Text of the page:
Reservists in Russia’s armed forces are to be mobilised, starting on Wednesday, under a decree signed by President Vladimir Putin as he looks for ways to throw more resources at his troubled invasion of Ukraine.
He warned other states not to attack Russian territory, and alluded to nuclear retribution if someone chose to do so. “If the territorial integrity of our country is threatened, we will absolutely use all available means to protect Russia and our people. This is not a bluff.”
Putin said this as he announced that he would support planned referendums in the occupied territories of Ukraine this week, in which people will be asked to join Russia.
The vote has been panned by the West, as it is being conducted during a military occupation and without outside oversight.
However, if Putin were to be able to report that these areas had voted to become Russian, any attack by Ukraine to free them would fall under his threat of doing anything to protect his country.
“It is in our historical tradition, in the destiny of our people to stop those who seek world domination, who threaten our motherland, our homeland with dismemberment and oppression,” Putin said.
According to Putin, the partial mobilization means that reservists will be drafted. They would be given the same status and pay as the current contracted soldiers and would also receive further military training before being deployed to the front, he assured.
Russian Defence Minister Sergei Shoigu put a figure of 300,000 on the number of reservists to be called up. In total, there are 25 million reservists in Russia.
By activating the mobilisation, reservists are now under orders to stay in their home town, even though one lawmaker said that, the way he sees it, the important thing is to stay in Russia and not go abroad.
“You can still go on business trips” within Russia, said Andrey Kartapolov.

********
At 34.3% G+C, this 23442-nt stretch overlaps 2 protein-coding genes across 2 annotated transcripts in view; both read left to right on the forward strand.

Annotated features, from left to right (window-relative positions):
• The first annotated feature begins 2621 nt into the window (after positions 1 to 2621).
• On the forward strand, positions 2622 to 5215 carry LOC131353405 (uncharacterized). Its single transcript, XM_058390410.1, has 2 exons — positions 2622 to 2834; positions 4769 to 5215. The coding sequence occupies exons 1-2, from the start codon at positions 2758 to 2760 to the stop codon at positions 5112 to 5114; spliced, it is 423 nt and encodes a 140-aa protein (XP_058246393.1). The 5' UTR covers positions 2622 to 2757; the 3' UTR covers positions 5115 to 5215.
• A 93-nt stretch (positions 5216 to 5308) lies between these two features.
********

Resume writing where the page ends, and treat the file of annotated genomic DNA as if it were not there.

However, that did not stop one-way flight tickets from Russia to Turkey being sold out within hours of Putin’s announcement, according to data from two Turkish carriers.
The call to mobilization also prompted criticism from Ukraine and further abroad, with many saying it’s a sign that Putin’s gambit is failing.
“All this can only be explained against the background of the fact that the Russian attack on Ukraine has not been successful,” a government spokesperson quoted German Chancellor Olaf Scholz as saying in Berlin on Wednesday.
Kiev Mayor Vitaly Klitschko said the threat showed Putin’s true colours and urged anyone involved to give up hopes for any “illusory” peace talks in light of the new threat.
And, back in Russia, leading opposition figure Alexei Navalny used a court appearance regarding his rights as a prisoner to slam Putin.
“In an effort to extend his own power, he’s ready to shred a neighbouring country, kill people there and now he’s going to throw a huge number of Russian people into the meat grinder,” said Navalny.
Shoigu put the losses suffered by Russia’s army during its invasion of Ukraine at 5,937 personnel. It is the first time in months that Russia has officially published figures. Independent observers, however, believe Russia’s losses are significantly higher.
Meanwhile, Russia put the number of Ukrainian soldiers killed at more than 60,000. In addition, almost 50,000 were wounded, bringing the total “losses” to more than 100,000, Shoigu said.